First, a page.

A quick programming note: Rush is caught up in the evacuation for Hurricane Irma, so I will be covering for him on America's Number One radio show tomorrow, Friday, live across America from 12 noon Eastern/9am Pacific. I hope you'll dial me up either on one of over 600 radio stations across the United States, or via the iHeartMedia livestream. And we wish Rush and our EIB colleagues down in Florida all the best as they hunker down and prepare to ride out the storm.
Time for Part Seven of my serialization of The Secret Agent by Joseph Conrad. In tonight's episode we meet Chief Inspector Heat of the Special Crimes Division, as he sifts through the remains of the Greenwich Park anarchist in the police morgue. Conrad's is the first literary account of the forensic examination of a suicide bomber:
The Chief Inspector, stooping guardedly over the table, fought down the unpleasant sensation in his throat. The shattering violence of destruction which had made of that body a heap of nameless fragments affected his feelings with a sense of ruthless cruelty, though his reason told him the effect must have been as swift as a flash of lightning. The man, whoever he was, had died instantaneously; and yet it seemed impossible to believe that a human body could have reached that state of disintegration without passing through the pangs of inconceivable agony...
'Well, here he is—all of him I could see. Fair. Slight—slight enough. Look at that foot there. I picked up the legs first, one after another. He was that scattered you didn't know where to begin.'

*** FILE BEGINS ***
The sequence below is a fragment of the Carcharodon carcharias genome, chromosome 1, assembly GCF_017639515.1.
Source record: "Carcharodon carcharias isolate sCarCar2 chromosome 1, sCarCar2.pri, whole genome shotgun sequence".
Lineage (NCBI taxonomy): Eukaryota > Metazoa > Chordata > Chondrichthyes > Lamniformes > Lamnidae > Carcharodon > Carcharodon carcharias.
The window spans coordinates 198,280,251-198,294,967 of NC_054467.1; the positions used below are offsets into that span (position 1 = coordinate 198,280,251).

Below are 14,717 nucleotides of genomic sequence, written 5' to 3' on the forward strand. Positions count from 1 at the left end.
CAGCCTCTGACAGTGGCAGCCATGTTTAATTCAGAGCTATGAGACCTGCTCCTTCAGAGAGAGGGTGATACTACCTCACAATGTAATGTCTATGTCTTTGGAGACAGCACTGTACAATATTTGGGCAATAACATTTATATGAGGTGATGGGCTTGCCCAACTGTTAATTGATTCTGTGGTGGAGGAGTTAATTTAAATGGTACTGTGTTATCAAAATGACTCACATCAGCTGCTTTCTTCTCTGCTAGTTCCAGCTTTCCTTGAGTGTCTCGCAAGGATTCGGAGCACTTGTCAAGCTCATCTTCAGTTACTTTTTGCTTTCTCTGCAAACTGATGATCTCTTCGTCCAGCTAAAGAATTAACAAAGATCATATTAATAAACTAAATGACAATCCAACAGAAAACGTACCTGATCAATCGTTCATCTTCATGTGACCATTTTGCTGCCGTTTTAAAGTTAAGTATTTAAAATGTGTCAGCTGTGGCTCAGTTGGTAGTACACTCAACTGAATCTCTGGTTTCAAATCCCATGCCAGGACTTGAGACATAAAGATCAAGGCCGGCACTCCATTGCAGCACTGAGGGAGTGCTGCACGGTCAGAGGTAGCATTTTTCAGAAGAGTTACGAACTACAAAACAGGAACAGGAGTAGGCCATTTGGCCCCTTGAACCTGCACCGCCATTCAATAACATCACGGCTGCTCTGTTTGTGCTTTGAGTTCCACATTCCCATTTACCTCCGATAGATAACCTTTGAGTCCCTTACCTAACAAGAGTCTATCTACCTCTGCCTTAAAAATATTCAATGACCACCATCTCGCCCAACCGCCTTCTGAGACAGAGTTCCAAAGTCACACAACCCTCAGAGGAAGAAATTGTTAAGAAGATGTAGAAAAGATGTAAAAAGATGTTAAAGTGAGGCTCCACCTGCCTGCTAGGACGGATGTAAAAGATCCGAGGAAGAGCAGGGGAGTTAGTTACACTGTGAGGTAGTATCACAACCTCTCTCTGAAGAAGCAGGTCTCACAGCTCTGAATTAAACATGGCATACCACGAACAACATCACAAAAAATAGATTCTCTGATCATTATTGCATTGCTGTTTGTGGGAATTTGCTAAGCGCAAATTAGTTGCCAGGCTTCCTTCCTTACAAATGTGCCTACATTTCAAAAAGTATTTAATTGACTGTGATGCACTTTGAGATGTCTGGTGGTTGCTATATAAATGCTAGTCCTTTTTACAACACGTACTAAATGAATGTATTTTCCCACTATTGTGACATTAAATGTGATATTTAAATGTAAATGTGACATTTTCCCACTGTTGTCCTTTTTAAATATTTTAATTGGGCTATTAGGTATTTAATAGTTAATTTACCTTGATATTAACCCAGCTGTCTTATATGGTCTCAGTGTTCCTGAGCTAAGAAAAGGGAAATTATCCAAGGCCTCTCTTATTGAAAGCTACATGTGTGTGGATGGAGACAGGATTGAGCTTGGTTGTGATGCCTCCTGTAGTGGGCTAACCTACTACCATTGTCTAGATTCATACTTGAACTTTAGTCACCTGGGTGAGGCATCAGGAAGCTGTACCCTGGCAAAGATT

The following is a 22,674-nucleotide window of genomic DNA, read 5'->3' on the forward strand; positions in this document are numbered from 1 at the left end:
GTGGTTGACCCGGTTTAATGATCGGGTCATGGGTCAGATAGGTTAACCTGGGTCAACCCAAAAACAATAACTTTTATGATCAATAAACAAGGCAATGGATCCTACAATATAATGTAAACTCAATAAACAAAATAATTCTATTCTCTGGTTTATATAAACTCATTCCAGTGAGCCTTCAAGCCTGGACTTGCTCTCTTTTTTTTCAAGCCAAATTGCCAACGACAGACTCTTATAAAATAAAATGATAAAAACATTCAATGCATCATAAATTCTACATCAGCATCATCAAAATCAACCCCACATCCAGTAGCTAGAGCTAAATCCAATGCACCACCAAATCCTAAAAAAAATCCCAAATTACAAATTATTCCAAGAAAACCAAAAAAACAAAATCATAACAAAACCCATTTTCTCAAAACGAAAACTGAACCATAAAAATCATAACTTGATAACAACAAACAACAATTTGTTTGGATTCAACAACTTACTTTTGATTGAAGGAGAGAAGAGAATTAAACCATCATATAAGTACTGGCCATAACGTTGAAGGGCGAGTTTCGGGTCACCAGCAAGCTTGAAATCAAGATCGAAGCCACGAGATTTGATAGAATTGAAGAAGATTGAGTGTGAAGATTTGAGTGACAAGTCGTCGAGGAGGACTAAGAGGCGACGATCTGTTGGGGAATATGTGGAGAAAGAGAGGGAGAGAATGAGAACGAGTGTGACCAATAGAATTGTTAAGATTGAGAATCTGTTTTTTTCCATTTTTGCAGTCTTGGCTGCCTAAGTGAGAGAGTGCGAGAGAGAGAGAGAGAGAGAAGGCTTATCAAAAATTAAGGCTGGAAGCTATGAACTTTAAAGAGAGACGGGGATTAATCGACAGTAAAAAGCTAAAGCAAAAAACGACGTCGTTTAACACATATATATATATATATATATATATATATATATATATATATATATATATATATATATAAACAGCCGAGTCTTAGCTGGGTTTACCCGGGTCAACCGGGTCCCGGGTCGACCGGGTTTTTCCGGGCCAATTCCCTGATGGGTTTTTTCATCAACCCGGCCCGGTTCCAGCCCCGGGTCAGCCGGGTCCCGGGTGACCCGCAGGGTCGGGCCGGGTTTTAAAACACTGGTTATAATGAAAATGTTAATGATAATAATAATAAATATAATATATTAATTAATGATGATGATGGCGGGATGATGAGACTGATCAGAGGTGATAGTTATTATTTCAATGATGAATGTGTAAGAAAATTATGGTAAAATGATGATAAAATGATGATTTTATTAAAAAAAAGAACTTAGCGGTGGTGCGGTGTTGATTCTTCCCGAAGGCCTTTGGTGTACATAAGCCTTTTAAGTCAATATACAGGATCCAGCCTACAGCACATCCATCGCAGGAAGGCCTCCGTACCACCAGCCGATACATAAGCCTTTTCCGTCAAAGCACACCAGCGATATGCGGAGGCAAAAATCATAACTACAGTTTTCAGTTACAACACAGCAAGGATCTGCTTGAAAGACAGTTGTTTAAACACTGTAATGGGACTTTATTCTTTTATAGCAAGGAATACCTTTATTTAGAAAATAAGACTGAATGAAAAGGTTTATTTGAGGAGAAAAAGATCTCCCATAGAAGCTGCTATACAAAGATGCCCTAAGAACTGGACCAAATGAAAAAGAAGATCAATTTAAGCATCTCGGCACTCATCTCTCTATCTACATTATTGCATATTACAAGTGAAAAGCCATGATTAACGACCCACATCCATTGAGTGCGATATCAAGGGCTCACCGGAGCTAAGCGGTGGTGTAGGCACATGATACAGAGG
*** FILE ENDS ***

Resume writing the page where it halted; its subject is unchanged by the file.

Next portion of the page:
The constable paused; the least flicker of an innocent self-laudatory smile invested his round face with an infantile expression.
~Thank you for all your comments about our Tales for Our Time. Founding Member Dave Anderson writes from Saskatchewan:
Once Mark started pointing out parallels between fiction of long ago and the present age, one starts seeing them everywhere. Recently read an early (1922) Agatha Christie, featuring Tommy and Tuppence rather than Poirot or Marple. The plot is about a small group of anarchists/revolutionaries, Russian, German, and English, planning to start a revolution in England, modeled after the Russian revolution of five years earlier. At a secret meeting they talk about how to exploit honest but misguided idealists such as union leaders and Labour politiciians:
'(The date for a General Strike) was settled by the principal Labour leaders, and we cannot seem to interfere too much, They must believe it to be entirely their own show.'
The Russian laughed softly, as though amused. 'Yes, yes,' he said, 'That is true. They must have no inkling that we are using them for our own ends. They are honest men - and that is their value to us. It is curious - but you cannot have a revolution without honest men. The instinct of the populace is infallible.... every revolution has had its honest men. They are soon disposed of afterwards.'
That's a rare political insight from Dame Agatha, who tender to steer clear of that sort of thing. A few years back there was a goodish telly adaptation of the Tommy and Tuppence tales with the divine Francesca Annis and dear old James Warwick, of which I was rather fond. But the Beeb remade it hellishly miscast recently, and completely wrecked the thing.